Others have also joined in to support Hammond and pressurise May. David Cameron has called publicly for a "softer" Brexit, again reflecting the fears of the banks and the City of London. He said May should talk to the Labour opposition to develop a more consensual approach. "It's going to be difficult, there's no doubt about that, but perhaps this is an opportunity to consult more widely with other parties on how best we can achieve it," he said. John Major jumped in to support him. William Hague, the former Tory leader, has also called for cross-party talks. This has drawn the support of Lord Mandelson, the architect of New Labour. Labour must resist such a trap and maintain an independent stance.
Downing Street is resisting such moves for fear of stirring up a hornets’ nest within the Tory party over Europe. But Brexit negotiations are to begin within days. As differences arise and May is forced to make concessions, the hard line Brexiteers within the Tory party will create huge problems for May’s minority government, which will be blown in different directions. Civil war within the Tory party will not be far off.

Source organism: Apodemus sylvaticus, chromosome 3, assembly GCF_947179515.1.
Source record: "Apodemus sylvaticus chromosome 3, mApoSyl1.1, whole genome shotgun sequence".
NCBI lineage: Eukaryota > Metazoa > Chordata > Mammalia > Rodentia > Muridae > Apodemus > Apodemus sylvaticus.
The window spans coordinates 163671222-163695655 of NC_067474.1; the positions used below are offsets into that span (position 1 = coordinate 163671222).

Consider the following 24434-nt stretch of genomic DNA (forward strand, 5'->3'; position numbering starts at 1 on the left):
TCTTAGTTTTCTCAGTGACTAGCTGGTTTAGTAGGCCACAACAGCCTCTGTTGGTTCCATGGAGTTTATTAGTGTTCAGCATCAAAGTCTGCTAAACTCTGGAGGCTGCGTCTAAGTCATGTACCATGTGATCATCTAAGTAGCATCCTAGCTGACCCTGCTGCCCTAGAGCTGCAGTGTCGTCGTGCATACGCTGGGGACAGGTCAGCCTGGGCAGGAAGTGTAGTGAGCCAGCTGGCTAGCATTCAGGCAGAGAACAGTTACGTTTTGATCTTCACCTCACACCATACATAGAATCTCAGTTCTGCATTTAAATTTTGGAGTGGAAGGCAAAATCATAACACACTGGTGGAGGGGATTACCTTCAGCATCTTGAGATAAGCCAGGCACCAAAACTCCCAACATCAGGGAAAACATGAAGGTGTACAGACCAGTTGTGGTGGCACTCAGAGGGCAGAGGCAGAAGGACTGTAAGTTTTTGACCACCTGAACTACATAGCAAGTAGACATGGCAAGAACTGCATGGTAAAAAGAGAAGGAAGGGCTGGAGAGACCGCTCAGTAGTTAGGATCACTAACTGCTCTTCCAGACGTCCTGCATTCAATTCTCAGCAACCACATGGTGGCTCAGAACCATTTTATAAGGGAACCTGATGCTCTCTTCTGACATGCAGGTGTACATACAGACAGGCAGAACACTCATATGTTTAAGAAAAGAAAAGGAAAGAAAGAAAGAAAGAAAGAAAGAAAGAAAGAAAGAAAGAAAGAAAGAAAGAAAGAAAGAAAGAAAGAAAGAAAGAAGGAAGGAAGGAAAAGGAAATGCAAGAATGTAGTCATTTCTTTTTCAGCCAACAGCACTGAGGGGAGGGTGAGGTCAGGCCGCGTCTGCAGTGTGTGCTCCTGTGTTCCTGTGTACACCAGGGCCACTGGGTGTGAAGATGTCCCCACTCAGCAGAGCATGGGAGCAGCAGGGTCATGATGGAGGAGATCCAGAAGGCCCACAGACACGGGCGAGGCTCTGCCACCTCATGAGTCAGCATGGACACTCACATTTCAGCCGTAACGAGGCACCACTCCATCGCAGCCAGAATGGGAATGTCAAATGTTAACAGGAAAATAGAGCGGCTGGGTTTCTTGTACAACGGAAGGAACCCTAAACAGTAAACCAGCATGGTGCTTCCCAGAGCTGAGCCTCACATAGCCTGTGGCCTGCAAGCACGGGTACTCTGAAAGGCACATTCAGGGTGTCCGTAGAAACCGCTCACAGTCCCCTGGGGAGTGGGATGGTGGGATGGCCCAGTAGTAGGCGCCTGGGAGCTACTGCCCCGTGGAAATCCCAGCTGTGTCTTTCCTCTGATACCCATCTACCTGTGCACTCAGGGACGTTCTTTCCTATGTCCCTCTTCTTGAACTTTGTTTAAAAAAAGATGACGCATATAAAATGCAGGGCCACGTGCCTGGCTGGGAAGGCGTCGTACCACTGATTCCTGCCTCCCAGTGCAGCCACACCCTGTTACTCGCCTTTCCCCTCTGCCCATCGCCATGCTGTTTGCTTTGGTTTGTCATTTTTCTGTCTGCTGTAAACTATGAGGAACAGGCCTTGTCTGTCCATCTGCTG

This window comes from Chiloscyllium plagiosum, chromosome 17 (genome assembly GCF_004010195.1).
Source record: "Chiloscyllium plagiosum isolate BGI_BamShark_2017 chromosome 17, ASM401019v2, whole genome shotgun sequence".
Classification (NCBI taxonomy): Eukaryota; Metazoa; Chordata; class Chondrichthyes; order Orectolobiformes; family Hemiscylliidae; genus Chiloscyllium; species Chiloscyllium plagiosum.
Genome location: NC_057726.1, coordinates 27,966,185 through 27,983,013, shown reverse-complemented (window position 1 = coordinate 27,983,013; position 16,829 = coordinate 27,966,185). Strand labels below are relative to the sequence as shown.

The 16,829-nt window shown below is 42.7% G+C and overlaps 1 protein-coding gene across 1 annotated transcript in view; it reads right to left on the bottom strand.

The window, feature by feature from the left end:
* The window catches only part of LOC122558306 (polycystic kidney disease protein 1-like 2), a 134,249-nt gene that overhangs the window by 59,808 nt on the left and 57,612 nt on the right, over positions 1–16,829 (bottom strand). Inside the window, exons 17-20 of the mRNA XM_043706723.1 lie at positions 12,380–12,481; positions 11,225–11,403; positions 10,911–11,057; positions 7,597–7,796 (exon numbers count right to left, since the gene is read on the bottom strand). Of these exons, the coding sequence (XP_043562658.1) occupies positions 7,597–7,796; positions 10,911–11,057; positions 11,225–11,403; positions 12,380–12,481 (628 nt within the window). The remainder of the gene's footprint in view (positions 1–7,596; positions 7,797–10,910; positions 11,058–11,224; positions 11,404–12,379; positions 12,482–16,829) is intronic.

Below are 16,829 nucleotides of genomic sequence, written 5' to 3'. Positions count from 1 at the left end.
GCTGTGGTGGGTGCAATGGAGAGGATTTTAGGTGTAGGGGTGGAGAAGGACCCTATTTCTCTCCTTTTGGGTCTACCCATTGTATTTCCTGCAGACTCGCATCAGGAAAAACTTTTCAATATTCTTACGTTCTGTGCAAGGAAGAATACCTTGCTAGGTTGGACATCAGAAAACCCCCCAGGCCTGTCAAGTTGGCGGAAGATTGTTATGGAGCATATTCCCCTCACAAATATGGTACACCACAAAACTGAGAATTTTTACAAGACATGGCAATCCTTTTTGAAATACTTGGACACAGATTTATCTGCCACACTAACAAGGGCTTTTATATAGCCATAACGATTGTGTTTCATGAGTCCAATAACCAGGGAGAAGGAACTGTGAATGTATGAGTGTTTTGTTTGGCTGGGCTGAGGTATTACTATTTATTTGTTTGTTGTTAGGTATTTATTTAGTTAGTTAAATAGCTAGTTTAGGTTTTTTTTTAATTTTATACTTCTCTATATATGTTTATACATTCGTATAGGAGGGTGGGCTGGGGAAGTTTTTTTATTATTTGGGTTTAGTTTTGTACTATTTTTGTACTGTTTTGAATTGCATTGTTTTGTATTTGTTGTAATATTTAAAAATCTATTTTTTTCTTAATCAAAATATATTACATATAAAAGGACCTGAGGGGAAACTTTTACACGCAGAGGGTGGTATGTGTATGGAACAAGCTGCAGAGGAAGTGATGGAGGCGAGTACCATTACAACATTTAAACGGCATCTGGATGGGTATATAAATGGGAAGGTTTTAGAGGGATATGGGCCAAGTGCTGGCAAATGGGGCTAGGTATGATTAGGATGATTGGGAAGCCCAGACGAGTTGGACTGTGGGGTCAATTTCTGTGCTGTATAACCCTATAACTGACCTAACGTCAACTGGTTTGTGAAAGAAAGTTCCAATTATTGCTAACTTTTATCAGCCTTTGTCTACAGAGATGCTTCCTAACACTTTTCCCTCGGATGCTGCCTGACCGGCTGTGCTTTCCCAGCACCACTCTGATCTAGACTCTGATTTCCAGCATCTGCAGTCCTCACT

A perfect storm
David Cameron, however, has been adamant that May should resist all attempts to water down austerity, which some Tories are suggesting. For him, to abandon austerity would kick into the long grass the issue of balancing the budget. "It's not suddenly going to be the land of milk and honey," he remarked.
The former prime minister then went on to warn sternly: "If you leave your country with a ratio of debt to GDP which is too high, the next storm that comes along - and there will be storm, there always is, we haven't abolished boom and bust, we haven't abolished trade cycles - the next storm that comes along will knock you over." (FT, 13/6/17)
This is no idle threat. It has been more than eight years since the world slump of 2008. The so-called recovery has completely exhausted itself. A new devastating slump is on the order of the day.